Civil War Transcendence, Part 78


When I reached the top of the steps, Miss Daphne introduced me to her father.

He stood 5’7”, weighed about 140 pounds, had a thick head of white hair, and was impeccably dressed in a white ruffled shirt with black trousers and a green top coat.

He took my hand in both of his and said, “I can’t thank you enough for saving Daphne.”

I was taken aback by his statement and stammered, “I…ah…well, if it hadn’t been for Captain Mosby’s quick command of the situation and lightning speed attack, the Yanks would still have Miss Newcomer hostage.”

“I really can’t be considered the one that saved her. I was just accompanying the Captain in his venture.”

“Sir,” Mr. Newcomer said, “you are too modest.”

I was really shocked by the outpouring of thanks for the small amount of help I had been. I cast a narrow glance at Daphne. She just unfolded her fan and held it in front of her face so that only her eyes were showing, but I could tell she was smiling from ear to ear and thoroughly enjoying my discomposure.

cameo broochMrs. Newcomer was the next person to be introduced. She was a dainty woman. She stood about 5’2”, and if she weighed 90 pounds it would be a miracle. She wore a blue satin dress with a white lace collar that had an ivory cameo pinned at her throat. Her hair was a combination of white and black and she had the most pleasant smile.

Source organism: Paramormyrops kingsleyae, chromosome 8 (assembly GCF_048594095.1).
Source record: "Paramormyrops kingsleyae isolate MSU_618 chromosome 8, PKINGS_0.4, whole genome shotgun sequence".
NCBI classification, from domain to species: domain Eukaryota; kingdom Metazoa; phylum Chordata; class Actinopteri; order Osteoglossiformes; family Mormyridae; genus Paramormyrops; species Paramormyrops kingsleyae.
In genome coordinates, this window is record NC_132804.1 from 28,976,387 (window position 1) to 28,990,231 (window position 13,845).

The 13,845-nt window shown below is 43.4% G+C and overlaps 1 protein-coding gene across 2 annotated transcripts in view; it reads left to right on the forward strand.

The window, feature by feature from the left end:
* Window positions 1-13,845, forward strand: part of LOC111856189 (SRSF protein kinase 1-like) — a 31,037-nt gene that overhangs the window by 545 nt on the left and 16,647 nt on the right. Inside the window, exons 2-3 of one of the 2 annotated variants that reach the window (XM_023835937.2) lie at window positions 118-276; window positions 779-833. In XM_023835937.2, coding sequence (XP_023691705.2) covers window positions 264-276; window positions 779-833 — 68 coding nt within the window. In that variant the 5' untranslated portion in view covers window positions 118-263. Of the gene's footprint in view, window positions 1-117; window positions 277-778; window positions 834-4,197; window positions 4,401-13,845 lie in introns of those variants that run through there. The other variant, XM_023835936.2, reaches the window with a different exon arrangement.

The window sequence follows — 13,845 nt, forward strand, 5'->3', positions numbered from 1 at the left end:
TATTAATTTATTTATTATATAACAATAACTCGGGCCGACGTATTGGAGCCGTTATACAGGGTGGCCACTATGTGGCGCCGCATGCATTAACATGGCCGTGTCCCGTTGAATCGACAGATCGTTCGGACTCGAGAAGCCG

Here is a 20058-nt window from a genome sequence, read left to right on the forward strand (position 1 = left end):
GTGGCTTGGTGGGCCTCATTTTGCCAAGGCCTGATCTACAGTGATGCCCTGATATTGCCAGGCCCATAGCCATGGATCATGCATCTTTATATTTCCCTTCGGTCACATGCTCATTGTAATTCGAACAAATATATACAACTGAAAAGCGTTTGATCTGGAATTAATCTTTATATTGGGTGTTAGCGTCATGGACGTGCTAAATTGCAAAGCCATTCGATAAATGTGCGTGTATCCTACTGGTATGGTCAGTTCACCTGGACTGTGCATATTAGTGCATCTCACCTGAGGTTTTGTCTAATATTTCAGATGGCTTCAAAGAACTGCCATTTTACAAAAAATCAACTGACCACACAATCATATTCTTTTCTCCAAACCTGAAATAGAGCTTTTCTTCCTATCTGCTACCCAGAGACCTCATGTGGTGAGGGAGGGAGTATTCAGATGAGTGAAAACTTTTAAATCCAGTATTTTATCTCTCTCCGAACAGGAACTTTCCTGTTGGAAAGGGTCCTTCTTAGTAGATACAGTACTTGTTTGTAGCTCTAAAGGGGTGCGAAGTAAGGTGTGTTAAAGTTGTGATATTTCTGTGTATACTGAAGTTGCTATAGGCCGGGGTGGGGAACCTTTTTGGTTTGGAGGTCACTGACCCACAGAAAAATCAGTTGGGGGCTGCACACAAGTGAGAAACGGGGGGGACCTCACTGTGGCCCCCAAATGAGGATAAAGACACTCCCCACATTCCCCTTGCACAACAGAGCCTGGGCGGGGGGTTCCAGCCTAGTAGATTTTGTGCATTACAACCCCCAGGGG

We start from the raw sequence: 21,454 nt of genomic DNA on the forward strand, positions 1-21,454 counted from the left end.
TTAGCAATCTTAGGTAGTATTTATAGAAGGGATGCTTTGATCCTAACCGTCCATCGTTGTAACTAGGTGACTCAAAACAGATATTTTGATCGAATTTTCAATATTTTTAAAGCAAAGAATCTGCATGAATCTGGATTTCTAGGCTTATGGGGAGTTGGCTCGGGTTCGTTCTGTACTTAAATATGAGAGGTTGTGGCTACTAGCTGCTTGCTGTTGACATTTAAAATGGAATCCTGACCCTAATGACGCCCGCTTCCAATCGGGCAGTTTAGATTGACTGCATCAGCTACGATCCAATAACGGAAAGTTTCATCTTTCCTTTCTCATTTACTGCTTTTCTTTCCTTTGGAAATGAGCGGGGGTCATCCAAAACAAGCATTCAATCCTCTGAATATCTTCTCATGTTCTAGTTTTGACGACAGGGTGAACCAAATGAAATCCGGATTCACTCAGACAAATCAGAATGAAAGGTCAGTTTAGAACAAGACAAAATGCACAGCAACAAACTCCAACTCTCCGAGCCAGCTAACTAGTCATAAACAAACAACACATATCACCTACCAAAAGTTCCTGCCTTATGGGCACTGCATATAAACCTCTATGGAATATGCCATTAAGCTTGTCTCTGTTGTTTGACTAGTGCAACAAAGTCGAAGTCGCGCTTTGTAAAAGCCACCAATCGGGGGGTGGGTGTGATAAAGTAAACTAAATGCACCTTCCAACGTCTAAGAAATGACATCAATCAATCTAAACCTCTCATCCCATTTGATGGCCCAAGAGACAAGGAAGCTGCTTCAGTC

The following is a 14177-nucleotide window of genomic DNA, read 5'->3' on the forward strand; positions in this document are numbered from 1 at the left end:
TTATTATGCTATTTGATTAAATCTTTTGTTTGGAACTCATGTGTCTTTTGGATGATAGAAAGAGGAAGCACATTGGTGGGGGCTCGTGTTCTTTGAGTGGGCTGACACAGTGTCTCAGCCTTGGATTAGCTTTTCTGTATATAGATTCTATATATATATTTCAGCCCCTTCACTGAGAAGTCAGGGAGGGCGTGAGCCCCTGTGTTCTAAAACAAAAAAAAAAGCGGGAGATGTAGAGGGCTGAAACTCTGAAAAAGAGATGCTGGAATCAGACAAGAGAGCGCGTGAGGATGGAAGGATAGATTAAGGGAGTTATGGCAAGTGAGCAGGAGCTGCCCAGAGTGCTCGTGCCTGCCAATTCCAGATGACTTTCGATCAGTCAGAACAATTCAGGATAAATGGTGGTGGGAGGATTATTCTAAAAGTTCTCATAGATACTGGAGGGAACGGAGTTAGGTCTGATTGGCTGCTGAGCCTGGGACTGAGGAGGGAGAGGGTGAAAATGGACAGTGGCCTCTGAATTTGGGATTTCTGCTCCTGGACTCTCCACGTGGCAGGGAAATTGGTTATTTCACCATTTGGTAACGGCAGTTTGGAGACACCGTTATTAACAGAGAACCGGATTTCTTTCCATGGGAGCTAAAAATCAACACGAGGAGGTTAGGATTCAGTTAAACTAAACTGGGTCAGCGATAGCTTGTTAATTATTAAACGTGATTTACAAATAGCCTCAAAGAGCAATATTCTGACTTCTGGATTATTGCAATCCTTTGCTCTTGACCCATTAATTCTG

She offered her hand and I took it and bowed.

She said, “Daphne told us you were most kind in your rescue of her runaway horse. Your thoughtfulness in calming Luce Belle and solicitous attention at the death of our brave cavalry man. I want to add my thank you also, Mr. Hager.”

I could feel my face turn bright crimson again. I was at a loss for words, but I bent over Mrs. Newcomer’s hand again and uttered, “Yes ma’am, I was privileged that I could help.”

I was wondering what Miss Daphne had told all these people. Captain Mosby was the hero here, not me. I glanced at the Captain, and he was smiling broadly. I guessed that he had become a party to this charade that, apparently, Daphne Jane Newcomer had concocted.

The next in line for introductions were Daphne’s two brothers. They were tall lads for 19th Century men.  The first one introduced was Tom Newcomer. He was about 5’9” tall, weighed about 145, and had a shock of dark brown hair. I estimated his age was 20. His brother, Jonah, was 5’10” tall, weighed about 140, and had sandy blonde hair. Where his older brother had a solid handshake, Jonah had the handshake of a teenager.

I quickly reasoned that Daphne must be the middle child and probably about 17 or 18 years of age.  Both of the brothers were dressed in black trousers, unadorned white shirts and dark blue top coats.

The crowd was ushered into the house and, for the first time since I had been in this century, I saw black servants. A short and smiling black lady kindly took my hat. Mr. Newcomer told Ahab, one of the male servants, to show me to the kitchen to clean up and refresh myself. I dutifully followed him out the back of the house and was glad for the time to recuperate from the onslaught of importance bestowed on my efforts.

About Civil War Reflections

Vernon has been a Civil War buff since childhood, but had been inactive in Civil War history for over two decades. However, in the early 1990s his interest was rekindled after watching Ken Burns’ “Civil War Documentary” on PBS. He particularly became interested in the Battle of Antietam (Sharpsburg) and decided to learn more about this epic struggle.
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